I was just Neil and I did what I was supposed to do. I didn’t have a clue who I was.” Nor, it seems, did Marcia.
Rubin made Diamond sit down and re-listen to his melancholic Sixties hits – Solitary Man, Girl, You’ll Be a Woman Soon, and Red Red Wine – and work out what was good about them.
Both albums became huge hits, taking Diamond to the top of both the US and British charts for the first time in decades.
He found the eventual divorce not only costly – a reported 0 million, one of the most expensive settlements in legal history – but bewildering.
“I need to be with a woman who understands my work ethic and is secure enough not to be threatened by it,” he said.
“Writing a song,” he says, “is like digging a ditch.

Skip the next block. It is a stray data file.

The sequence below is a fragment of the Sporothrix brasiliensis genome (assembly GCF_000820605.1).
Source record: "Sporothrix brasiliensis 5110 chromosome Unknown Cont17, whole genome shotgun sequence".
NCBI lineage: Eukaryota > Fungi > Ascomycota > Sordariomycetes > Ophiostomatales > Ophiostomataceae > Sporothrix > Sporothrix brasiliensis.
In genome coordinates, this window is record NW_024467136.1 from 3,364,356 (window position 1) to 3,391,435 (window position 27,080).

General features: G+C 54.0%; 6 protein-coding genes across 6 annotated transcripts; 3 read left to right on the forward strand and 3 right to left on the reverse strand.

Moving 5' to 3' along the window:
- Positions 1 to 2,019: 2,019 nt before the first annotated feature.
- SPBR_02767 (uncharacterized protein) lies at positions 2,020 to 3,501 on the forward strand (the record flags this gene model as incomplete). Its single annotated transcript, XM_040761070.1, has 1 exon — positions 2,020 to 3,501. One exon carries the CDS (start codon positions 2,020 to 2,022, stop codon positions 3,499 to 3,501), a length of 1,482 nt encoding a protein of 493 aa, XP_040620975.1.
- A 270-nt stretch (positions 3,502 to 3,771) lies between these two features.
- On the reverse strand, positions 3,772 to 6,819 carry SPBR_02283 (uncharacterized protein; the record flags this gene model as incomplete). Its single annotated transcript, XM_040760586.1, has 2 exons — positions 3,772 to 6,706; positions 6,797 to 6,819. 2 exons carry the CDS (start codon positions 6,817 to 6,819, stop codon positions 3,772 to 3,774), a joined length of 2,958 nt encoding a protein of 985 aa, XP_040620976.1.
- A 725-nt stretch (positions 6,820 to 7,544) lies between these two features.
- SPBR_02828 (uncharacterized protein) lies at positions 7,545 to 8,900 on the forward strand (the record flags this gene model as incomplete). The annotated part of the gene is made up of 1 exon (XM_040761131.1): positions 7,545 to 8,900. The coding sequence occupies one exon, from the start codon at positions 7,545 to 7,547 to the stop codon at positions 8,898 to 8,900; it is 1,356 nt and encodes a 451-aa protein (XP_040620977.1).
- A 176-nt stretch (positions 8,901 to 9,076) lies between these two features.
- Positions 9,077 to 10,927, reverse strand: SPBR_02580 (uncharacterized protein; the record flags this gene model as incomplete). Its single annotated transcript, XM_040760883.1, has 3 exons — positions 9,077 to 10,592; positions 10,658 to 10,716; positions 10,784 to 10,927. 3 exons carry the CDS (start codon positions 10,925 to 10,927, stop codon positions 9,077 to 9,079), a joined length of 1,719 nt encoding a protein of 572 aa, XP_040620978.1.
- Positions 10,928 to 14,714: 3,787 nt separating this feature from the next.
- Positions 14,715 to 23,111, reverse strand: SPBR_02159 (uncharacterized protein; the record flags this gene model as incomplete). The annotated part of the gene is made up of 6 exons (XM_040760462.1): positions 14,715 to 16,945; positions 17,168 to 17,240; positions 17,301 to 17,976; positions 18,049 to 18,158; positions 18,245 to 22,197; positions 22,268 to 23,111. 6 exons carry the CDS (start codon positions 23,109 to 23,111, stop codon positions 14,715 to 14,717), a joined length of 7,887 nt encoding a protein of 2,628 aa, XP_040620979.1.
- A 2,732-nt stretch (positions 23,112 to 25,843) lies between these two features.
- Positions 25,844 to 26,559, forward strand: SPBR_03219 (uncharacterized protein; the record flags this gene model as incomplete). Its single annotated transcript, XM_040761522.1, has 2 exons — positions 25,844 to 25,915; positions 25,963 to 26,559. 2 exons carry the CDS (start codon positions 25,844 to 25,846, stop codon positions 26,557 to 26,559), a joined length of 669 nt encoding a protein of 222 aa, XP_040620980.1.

You constantly have to dig deeper, until you strike the vein, until you hit the nerve. It’s grunt work.” His partners, understandably, felt he might have his priorities mixed up.He appears to have been married – or in lengthy relationships – for almost all his adult life, and today enjoys the comforts of four children and four grandchildren.Surely it couldn’t be that he lays the ill-starred loner image on a bit for effect? Diamond says that he has always put the music first – touring ceaselessly, writing in isolation and working crazy hours in recording studios.He had written The Monkees’ monster hit I’m a Believer, and landed a lucrative recording contract with Atlantic Records. His songs – said by Rolling Stone critic David Wild to be rooted “in a deep sense of isolation and desire for connection” – brought up feelings that propelled him into a lifetime of therapy.“The cardinal rule for any performer is that they should know themselves,” he said recently, “and I didn’t. I did what my parents expected of me because I wanted to be a good son, but it was all about what other people wanted.whom he married in the same year that he divorced his first wife, Jayne Posner.